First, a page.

The latest state budget for New York makes it clear that mobile sports betting almost certainly will miss the Empire State in 2018. But what about longer term prospects for future years?
It's almost impossible to predict how a state like New York might react to changing mores and the gradual but almost inescapable spread of mobile sports betting. While there are currently just two states with legal mobile betting — New Jersey and West Virginia — and handful of others are trailing closely behind. Rhode Island is expected to have operational mobile sports betting through the two casinos in the state (taking part in the mobile operations will first require an in person registration at one of the brick and mortar casinos). Massachusetts currently has three different sports betting bills working their way through the state legislature, and all include the legalization of some form of mobile gambling. And while other states like Indiana and Illinois, on the cusp of legalization, have so far not included mobile gambling, there's renewed optimism that a mobile component will be added back into legislation.
All of that is to say that there's likely to be strength in numbers behind the concept of legalized mobile wagering. Still, the most persuasive argument for longtime New York governor Andrew Cuomo may come from his next-door neighbors.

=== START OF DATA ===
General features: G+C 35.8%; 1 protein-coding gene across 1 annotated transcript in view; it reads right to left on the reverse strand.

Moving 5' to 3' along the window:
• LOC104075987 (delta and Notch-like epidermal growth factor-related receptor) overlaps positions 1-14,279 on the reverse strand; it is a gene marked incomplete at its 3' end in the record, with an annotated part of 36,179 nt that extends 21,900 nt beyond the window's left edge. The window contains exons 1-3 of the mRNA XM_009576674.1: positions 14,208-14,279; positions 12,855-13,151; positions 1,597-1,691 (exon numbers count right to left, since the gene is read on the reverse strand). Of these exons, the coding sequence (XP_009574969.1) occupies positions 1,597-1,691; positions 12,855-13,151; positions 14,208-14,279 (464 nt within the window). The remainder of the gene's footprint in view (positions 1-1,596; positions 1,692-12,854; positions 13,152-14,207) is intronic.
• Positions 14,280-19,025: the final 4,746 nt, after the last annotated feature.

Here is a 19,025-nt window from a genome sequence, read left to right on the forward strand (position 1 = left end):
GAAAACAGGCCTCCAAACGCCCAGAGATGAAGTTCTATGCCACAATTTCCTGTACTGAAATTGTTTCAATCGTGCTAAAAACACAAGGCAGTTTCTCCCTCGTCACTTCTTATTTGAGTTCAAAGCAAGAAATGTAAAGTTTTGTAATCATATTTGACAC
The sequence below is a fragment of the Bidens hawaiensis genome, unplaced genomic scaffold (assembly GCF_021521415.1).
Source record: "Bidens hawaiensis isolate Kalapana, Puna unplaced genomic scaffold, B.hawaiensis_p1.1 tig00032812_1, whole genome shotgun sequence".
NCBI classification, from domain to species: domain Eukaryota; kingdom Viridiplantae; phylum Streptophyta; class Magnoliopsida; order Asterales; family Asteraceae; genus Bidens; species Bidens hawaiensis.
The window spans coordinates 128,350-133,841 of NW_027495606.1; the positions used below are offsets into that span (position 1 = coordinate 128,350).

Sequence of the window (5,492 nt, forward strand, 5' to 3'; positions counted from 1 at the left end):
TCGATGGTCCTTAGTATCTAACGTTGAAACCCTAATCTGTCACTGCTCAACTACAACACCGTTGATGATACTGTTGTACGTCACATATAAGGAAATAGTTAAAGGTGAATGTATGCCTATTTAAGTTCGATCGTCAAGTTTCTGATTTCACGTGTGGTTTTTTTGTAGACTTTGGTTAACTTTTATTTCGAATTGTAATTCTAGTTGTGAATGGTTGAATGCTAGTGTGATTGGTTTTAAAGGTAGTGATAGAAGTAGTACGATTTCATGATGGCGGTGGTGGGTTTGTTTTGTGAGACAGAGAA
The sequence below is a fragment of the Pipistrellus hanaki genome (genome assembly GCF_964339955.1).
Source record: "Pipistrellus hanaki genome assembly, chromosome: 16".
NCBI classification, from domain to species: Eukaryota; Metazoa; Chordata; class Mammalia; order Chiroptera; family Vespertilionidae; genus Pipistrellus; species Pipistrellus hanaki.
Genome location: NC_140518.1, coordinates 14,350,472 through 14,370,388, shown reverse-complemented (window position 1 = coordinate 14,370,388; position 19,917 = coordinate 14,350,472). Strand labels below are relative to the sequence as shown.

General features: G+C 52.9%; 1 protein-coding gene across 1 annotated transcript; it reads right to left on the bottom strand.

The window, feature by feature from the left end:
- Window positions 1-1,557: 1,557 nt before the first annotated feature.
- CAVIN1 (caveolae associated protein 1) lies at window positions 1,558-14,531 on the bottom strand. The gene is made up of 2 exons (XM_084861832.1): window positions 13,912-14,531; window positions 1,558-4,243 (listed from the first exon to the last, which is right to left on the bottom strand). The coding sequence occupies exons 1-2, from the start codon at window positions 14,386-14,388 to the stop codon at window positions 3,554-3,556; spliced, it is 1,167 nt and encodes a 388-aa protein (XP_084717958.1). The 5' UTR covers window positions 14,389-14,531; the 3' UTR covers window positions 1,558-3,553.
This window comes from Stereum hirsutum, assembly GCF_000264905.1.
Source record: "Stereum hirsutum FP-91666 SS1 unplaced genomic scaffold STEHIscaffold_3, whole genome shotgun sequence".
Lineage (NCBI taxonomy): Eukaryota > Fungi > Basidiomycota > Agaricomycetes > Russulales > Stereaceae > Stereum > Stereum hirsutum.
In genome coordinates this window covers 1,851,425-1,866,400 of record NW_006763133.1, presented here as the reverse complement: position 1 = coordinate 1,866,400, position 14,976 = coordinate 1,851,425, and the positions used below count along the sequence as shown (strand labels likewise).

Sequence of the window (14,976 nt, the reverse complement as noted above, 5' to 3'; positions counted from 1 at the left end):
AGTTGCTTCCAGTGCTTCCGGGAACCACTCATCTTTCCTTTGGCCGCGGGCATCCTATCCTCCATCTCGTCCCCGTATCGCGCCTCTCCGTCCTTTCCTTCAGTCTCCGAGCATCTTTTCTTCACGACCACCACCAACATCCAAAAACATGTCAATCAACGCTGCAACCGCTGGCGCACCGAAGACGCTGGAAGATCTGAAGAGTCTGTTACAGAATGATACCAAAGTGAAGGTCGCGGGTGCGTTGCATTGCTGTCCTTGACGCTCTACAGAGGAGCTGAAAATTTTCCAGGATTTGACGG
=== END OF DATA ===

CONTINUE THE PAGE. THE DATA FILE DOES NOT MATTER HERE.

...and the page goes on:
New Jersey continues to be the centerpiece of mobile sports gambling in America. The Garden State has 13 different available mobile sports betting Apps, led by longtime Daily Fantasy Sports (DFS) leaders DraftKings and Fan Duel. Both DraftKings and Fan Duel have left a major imprint on the state, driving more wagering than any of their competitors while also placing a stake in the ground relative to how they plan to do business in other states moving forward.
In turn, that's important as states consider how and who to award licenses to. While those details could prove to precipitate frustrating delays in the future, none of those factors will undermine the single largest motivating factor that should turn Cuomo's head: New Jersey will continue to gobble up New York bettors like a shark until New York develops its own mobile wagering platform.
While attempting to guess the next move from a career power politician like Cuomo is always a loser's game — and mobile gambling may very well fall within the bounds of the "bad actions" that Cuomo is personally motivated to keep out of New York — it says here that the difference in revenue New York sees without mobile gambling should be enough to move forward in the years ahead, whether that's 2020, 2021 or no some budget in the near term.